I had two options when I ordered my axle, I ordered the heavier one, it was/is the same price and has a higher weight rating yet will bolt right on with no frame mods required.
They may also try and sell you new spindles. If your spindles are in good shape, and have never had a bearing failure call a bullsh*t on that one and reinstall the originals.
One thing I also learned is that you can mount the spindles so you have at least three or four inches of clearance to your fenders.
Finally, if you do not get the results speaking with one of the sales people cut through the crap and speak directly with the sales manager. Tell him about the run around you are getting and he will make it happen. Good luck!
The process is as follows:

1. The axel is held on by four bolts, two on either end of the axle. Note that you get four new bolts, lock nuts and washers with your new axle. At first it looks like you are going to have to cut it off, but that is not the case. Jack the trailer up using a screw jack or hydraulic jack and place it on jack stands, one on either side under the frame.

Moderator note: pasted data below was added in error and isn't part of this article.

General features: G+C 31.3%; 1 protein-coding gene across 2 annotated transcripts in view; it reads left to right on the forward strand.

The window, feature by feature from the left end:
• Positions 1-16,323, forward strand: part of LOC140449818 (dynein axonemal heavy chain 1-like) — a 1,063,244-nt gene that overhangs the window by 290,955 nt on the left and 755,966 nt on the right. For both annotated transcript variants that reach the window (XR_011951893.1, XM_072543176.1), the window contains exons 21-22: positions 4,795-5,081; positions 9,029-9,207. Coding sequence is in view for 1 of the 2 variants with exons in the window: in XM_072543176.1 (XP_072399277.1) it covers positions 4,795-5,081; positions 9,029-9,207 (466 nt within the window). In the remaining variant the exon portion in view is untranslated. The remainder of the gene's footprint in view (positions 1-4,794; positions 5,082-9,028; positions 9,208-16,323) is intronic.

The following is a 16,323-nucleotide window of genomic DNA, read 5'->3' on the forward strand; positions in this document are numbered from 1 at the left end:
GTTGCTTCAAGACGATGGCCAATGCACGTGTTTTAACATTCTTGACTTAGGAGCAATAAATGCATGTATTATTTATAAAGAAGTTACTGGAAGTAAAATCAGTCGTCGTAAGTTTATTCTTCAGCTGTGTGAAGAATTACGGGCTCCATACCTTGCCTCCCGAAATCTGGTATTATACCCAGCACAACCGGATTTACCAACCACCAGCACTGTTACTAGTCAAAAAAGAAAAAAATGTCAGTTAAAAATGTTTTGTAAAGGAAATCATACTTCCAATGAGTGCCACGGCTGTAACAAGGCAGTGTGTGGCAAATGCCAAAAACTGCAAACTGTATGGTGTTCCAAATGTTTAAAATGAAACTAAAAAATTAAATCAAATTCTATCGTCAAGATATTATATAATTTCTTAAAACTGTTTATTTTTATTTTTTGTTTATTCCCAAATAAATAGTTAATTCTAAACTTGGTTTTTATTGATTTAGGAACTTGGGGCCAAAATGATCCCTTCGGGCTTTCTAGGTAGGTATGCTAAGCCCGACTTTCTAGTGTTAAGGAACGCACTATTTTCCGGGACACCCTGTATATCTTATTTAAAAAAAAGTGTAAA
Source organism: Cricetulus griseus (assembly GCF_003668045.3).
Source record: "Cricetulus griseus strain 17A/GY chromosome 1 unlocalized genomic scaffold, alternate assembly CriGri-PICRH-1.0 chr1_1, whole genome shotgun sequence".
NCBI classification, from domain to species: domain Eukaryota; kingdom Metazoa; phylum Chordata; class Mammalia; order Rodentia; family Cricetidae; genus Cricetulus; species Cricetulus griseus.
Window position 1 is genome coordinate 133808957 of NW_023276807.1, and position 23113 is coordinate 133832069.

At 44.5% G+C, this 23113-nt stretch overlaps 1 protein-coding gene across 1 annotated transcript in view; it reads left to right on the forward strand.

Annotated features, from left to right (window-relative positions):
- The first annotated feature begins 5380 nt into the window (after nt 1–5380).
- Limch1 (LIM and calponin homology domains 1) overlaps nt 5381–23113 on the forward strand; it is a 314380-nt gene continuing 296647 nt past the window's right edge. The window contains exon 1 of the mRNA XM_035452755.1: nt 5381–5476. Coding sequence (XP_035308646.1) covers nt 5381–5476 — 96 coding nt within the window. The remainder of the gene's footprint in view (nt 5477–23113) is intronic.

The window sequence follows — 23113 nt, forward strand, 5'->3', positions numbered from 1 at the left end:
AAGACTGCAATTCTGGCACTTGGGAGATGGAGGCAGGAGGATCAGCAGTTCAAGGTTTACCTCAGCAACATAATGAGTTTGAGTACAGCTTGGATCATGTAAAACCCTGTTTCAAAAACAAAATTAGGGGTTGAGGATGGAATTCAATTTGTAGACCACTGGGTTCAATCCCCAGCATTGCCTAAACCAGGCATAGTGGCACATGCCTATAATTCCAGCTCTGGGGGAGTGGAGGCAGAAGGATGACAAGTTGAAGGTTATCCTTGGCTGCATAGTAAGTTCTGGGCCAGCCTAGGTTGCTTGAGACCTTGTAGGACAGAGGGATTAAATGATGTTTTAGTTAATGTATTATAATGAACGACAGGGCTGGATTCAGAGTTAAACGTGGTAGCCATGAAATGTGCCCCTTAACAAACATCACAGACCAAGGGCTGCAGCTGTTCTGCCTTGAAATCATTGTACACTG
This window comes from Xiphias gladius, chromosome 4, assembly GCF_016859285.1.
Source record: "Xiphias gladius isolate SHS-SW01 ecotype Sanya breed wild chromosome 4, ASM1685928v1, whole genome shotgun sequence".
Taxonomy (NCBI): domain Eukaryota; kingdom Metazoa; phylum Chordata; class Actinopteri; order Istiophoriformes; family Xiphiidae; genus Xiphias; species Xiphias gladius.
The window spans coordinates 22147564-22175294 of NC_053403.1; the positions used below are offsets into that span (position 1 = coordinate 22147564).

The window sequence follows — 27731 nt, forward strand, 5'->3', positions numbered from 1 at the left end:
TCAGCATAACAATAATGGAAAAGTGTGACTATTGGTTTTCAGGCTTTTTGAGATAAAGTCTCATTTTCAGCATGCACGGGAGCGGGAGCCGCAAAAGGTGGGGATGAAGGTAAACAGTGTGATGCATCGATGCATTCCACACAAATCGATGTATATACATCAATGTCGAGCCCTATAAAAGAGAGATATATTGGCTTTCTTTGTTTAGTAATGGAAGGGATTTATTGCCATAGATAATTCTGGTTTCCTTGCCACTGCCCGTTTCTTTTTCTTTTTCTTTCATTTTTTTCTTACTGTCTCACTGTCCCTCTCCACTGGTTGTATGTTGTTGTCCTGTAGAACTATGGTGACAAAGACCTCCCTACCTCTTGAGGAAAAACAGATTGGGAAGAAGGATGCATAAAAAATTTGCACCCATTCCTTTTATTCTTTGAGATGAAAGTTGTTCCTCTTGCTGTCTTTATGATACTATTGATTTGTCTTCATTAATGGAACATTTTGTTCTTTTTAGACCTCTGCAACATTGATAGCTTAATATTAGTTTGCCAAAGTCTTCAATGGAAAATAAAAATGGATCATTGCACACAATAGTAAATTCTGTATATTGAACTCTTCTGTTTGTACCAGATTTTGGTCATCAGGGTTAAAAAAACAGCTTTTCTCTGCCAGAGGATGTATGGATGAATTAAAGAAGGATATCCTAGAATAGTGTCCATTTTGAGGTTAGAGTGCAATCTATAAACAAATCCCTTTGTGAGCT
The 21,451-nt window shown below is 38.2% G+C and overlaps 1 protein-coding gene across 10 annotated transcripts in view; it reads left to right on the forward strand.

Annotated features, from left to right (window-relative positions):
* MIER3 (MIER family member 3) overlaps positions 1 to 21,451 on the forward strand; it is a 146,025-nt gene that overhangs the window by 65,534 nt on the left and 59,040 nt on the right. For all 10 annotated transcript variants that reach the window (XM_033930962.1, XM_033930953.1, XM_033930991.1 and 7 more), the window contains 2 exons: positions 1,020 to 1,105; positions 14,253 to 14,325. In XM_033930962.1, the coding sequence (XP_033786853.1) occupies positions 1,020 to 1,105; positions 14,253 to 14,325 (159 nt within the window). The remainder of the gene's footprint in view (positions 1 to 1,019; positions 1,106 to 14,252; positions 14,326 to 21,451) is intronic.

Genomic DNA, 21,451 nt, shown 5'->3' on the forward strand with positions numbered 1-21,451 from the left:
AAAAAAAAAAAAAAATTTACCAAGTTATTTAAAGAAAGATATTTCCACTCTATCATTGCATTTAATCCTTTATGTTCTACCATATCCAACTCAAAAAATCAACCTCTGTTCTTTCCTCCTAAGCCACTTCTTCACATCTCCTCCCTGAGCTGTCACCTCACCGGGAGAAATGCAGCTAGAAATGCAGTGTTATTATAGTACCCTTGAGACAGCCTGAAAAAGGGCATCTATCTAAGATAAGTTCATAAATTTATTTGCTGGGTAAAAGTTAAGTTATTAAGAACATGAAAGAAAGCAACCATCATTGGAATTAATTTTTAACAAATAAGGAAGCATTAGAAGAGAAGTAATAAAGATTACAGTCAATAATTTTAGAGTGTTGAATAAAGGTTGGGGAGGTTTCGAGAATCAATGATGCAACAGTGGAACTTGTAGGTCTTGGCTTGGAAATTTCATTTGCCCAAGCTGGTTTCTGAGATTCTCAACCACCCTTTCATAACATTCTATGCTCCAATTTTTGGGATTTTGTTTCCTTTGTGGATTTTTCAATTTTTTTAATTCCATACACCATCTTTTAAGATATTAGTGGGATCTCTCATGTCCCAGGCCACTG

2. Remove the tires and wheels from the spindles setting them aside. Then remove the outer spindle assembly and bearings from the spindle. Do this by taking a block of wood and a small sledge hammer, beating the bearing buddy back and forth to walk it out of the bearing housing. By doing this you expose the retaining nut. Straighten out the cotter pin and remove it from the spindle with a pair of dikes. Undo the adjustment nut with one hand while holding your other hand against the top of the tire. This will keep the tire from falling forward. Once the bearing and washers are removed, slide the tire and axle assembly forward. This will expose the outer bearing. Remove the outer bearing and place it on a clean rag or news paper. Now you can slide the entire assembly off the axle.